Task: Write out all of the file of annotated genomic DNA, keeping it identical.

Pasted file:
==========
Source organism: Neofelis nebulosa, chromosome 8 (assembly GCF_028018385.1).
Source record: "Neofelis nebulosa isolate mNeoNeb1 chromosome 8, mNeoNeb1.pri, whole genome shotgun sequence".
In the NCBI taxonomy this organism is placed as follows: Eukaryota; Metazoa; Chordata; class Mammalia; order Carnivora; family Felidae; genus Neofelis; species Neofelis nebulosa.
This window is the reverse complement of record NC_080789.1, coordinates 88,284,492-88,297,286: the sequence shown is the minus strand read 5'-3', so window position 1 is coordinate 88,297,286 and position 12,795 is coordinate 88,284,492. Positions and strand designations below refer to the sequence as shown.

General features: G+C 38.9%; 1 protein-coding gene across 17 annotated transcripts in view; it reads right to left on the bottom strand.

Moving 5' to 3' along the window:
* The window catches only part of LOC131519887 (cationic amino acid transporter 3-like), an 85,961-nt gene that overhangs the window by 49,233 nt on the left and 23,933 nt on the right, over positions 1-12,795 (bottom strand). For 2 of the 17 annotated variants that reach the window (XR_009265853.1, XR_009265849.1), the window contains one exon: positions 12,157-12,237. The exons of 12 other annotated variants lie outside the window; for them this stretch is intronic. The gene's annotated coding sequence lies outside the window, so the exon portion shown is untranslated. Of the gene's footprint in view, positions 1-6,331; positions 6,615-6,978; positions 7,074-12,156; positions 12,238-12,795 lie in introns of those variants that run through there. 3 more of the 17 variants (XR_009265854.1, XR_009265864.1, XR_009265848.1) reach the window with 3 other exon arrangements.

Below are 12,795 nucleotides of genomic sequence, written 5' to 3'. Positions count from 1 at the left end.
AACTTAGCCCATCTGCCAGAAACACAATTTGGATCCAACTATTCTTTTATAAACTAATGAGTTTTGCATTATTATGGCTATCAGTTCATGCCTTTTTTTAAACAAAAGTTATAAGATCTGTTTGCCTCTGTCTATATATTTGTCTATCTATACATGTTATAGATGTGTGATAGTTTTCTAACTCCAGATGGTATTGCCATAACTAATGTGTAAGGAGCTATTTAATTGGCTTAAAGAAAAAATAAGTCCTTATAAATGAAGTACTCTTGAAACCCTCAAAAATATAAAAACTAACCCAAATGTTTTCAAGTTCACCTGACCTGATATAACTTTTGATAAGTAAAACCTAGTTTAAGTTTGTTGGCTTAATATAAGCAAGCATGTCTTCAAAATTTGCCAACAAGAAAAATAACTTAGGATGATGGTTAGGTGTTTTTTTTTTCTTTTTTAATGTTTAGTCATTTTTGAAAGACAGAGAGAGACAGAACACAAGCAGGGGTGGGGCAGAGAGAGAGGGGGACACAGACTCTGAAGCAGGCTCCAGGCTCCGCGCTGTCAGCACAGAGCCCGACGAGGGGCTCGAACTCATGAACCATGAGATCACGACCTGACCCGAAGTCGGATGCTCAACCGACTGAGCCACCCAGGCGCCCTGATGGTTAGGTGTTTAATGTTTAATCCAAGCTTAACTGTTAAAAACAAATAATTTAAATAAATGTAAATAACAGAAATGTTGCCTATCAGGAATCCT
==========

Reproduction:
Source organism: Neofelis nebulosa, chromosome 8 (assembly GCF_028018385.1).
Source record: "Neofelis nebulosa isolate mNeoNeb1 chromosome 8, mNeoNeb1.pri, whole genome shotgun sequence".
In the NCBI taxonomy this organism is placed as follows: Eukaryota; Metazoa; Chordata; class Mammalia; order Carnivora; family Felidae; genus Neofelis; species Neofelis nebulosa.
This window is the reverse complement of record NC_080789.1, coordinates 88,284,492-88,297,286: the sequence shown is the minus strand read 5'-3', so window position 1 is coordinate 88,297,286 and position 12,795 is coordinate 88,284,492. Positions and strand designations below refer to the sequence as shown.

General features: G+C 38.9%; 1 protein-coding gene across 17 annotated transcripts in view; it reads right to left on the bottom strand.

Moving 5' to 3' along the window:
* The window catches only part of LOC131519887 (cationic amino acid transporter 3-like), an 85,961-nt gene that overhangs the window by 49,233 nt on the left and 23,933 nt on the right, over positions 1-12,795 (bottom strand). For 2 of the 17 annotated variants that reach the window (XR_009265853.1, XR_009265849.1), the window contains one exon: positions 12,157-12,237. The exons of 12 other annotated variants lie outside the window; for them this stretch is intronic. The gene's annotated coding sequence lies outside the window, so the exon portion shown is untranslated. Of the gene's footprint in view, positions 1-6,331; positions 6,615-6,978; positions 7,074-12,156; positions 12,238-12,795 lie in introns of those variants that run through there. 3 more of the 17 variants (XR_009265854.1, XR_009265864.1, XR_009265848.1) reach the window with 3 other exon arrangements.

Below are 12,795 nucleotides of genomic sequence, written 5' to 3'. Positions count from 1 at the left end.
AACTTAGCCCATCTGCCAGAAACACAATTTGGATCCAACTATTCTTTTATAAACTAATGAGTTTTGCATTATTATGGCTATCAGTTCATGCCTTTTTTTAAACAAAAGTTATAAGATCTGTTTGCCTCTGTCTATATATTTGTCTATCTATACATGTTATAGATGTGTGATAGTTTTCTAACTCCAGATGGTATTGCCATAACTAATGTGTAAGGAGCTATTTAATTGGCTTAAAGAAAAAATAAGTCCTTATAAATGAAGTACTCTTGAAACCCTCAAAAATATAAAAACTAACCCAAATGTTTTCAAGTTCACCTGACCTGATATAACTTTTGATAAGTAAAACCTAGTTTAAGTTTGTTGGCTTAATATAAGCAAGCATGTCTTCAAAATTTGCCAACAAGAAAAATAACTTAGGATGATGGTTAGGTGTTTTTTTTTTCTTTTTTAATGTTTAGTCATTTTTGAAAGACAGAGAGAGACAGAACACAAGCAGGGGTGGGGCAGAGAGAGAGGGGGACACAGACTCTGAAGCAGGCTCCAGGCTCCGCGCTGTCAGCACAGAGCCCGACGAGGGGCTCGAACTCATGAACCATGAGATCACGACCTGACCCGAAGTCGGATGCTCAACCGACTGAGCCACCCAGGCGCCCTGATGGTTAGGTGTTTAATGTTTAATCCAAGCTTAACTGTTAAAAACAAATAATTTAAATAAATGTAAATAACAGAAATGTTGCCTATCAGGAATCCT